With Cabinet shuffles come opportunities and the latest by Prime Minister Stephen Harper is no exception.
Jason Kenney has long held positions in the Cabinet that were focused on Canada's diversity. Beginning as the Secretary of State for Multiculturalism and Canadian Identity, he was elevated shortly thereafter to Minister of Citizenship, Immigration and Multiculturalism.
Mr. Kenney is a keen politician, a loyal Harper Conservative and workhorse extraordinaire. At first it seemed difficult to reconcile Mr. Harper's decision to place Mr. Kenney in this portfolio given Mr. Kenney's seeming lack of credentials for this job but, surprisingly, over the years he became the Tory rock star of Multiculturalism.
Indeed, it seemed there wasn't an ethnic event, faith service or multicultural carnival that didn't have Mr. Kenney showing up as a guest. From Kippahs to Kirpans, Mr. Kenney understood well the need to glad-hand and be seen. The ethnic communities lapped it up, even though policies enacted during his time as minister – especially on the immigration and refugee file – were devastating. It was as though Mr. Kenney's larger-than-life presence within communities blinded people to hard facts of draconian legislative policy that seemed to turn back the hands of time.
Canada, known as a welcoming place for the stateless and those facing mortal discrimination, has become a place of refusal as a result of Mr. Kenney's new stamp on refugee legislation. Not since the days immediately before the Second World War, when Canada became infamous for a refugee policy that purposely excluded Jews fleeing Eastern Europe, have we seen such a state of affairs.
Sadly racism and discrimination have a tendency to be muscular. As a Jew, I am all too familiar with refugee discrimination and the memory of suffering we have endured as a result of being powerless is long and deep. My mother escaped the pogroms of Eastern Europe, coming to Canada to make a new life while my father – a Holocaust survivor – chose Canada as his home to heal following the devastation of genocide. And while Canada was not always the open society we would have hoped for, it seems that over the decades lessons were learned and compassionate changes made to welcome and absorb those who needed refuge.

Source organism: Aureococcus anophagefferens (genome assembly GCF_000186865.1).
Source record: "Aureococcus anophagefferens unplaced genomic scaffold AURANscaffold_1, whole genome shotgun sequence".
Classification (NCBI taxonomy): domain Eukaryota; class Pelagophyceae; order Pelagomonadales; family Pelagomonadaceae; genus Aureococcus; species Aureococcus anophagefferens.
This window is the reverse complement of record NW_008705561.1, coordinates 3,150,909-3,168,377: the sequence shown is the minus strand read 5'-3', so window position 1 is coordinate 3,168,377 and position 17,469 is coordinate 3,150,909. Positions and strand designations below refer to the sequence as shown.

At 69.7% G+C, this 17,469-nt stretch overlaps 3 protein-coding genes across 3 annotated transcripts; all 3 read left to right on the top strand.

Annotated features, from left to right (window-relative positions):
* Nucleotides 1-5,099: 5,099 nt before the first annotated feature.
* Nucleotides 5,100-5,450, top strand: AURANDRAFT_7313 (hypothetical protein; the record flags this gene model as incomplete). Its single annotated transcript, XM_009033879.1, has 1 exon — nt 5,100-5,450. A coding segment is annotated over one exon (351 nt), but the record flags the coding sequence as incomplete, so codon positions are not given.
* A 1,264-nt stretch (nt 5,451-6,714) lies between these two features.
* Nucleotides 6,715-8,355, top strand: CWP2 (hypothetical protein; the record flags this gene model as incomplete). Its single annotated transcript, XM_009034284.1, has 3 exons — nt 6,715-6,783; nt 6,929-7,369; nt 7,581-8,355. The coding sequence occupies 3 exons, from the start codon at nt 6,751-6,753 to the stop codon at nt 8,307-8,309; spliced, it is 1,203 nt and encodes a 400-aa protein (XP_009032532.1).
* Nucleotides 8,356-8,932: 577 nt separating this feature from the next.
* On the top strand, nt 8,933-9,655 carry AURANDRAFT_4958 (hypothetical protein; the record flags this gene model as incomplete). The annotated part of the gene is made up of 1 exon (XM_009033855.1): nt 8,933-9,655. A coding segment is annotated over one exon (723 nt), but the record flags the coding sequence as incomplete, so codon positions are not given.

Much of that changed with the Harper government's view on 21st century immigration. Tragically it appears that our government believes "None is (once again) too many" when it comes to refugees.
However the beauty of humankind is our ability to acknowledge mistakes and work towards correcting them. With the emergence of MP Chris Alexander as the new Minister of Citizenship and Immigration, a "new-think" can develop. Given his background there may be hope.
As Canada's first resident ambassador in Kabul, later as a deputy special representative of the United Nations Assistance Mission in Afghanistan, Mr. Alexander has a profound understanding of the fear resulting from the ravages of war and displacement. He has an opportunity to stand strong, be courageous and bring Canada back to the immigration and refugee equilibrium we were so celebrated for in the past.
If I were to be asked by the new minister "what three things can I do today to change the paradigm?" I would respectfully suggest the following:
Remove Hungary and Mexico from the Designated Safe Country list. This can be done immediately and without legislative reform. These designations impact vulnerable communities – ethnic minorities, the LGBTQ community and women facing gender violence. The Minister can also propose an amendment to the law to provide for an expert human rights panel to assess whether a country might be safe, rather than allow designation by statistics. And he can seek to amend the law to provide an automatic periodic review after designation and add appeal rights to persons from designated countries.
Change the Order in Council to restore the same health care system that has worked well since 1957. No legislative amendment is required, it can be done immediately. Institute a means test as suggested by Canadian Doctors for Refugee Care.
Scrap the proposed regulatory amendment to lowering the age of dependency to 18 from under 22. This will affect every family applying for permanent residence in Canada. No family believes a 19 year old should be excluded from a family application and left behind.
There is more but this would be a good start.
I understand the complexities and difficulties faced by a minister with a new portfolio. However, even these small recommendations can help restore our faith in Canadian compassion and way of life. It can go a long way in returning Canada to that bastion of decency where all people are treated with dignity and respect.
Bernie Farber is a founding member of the Jewish Refugee Action Network. He is senior vice-president of Gemini Power Corp., where he works with first nations in developing sustainable industries on reserves.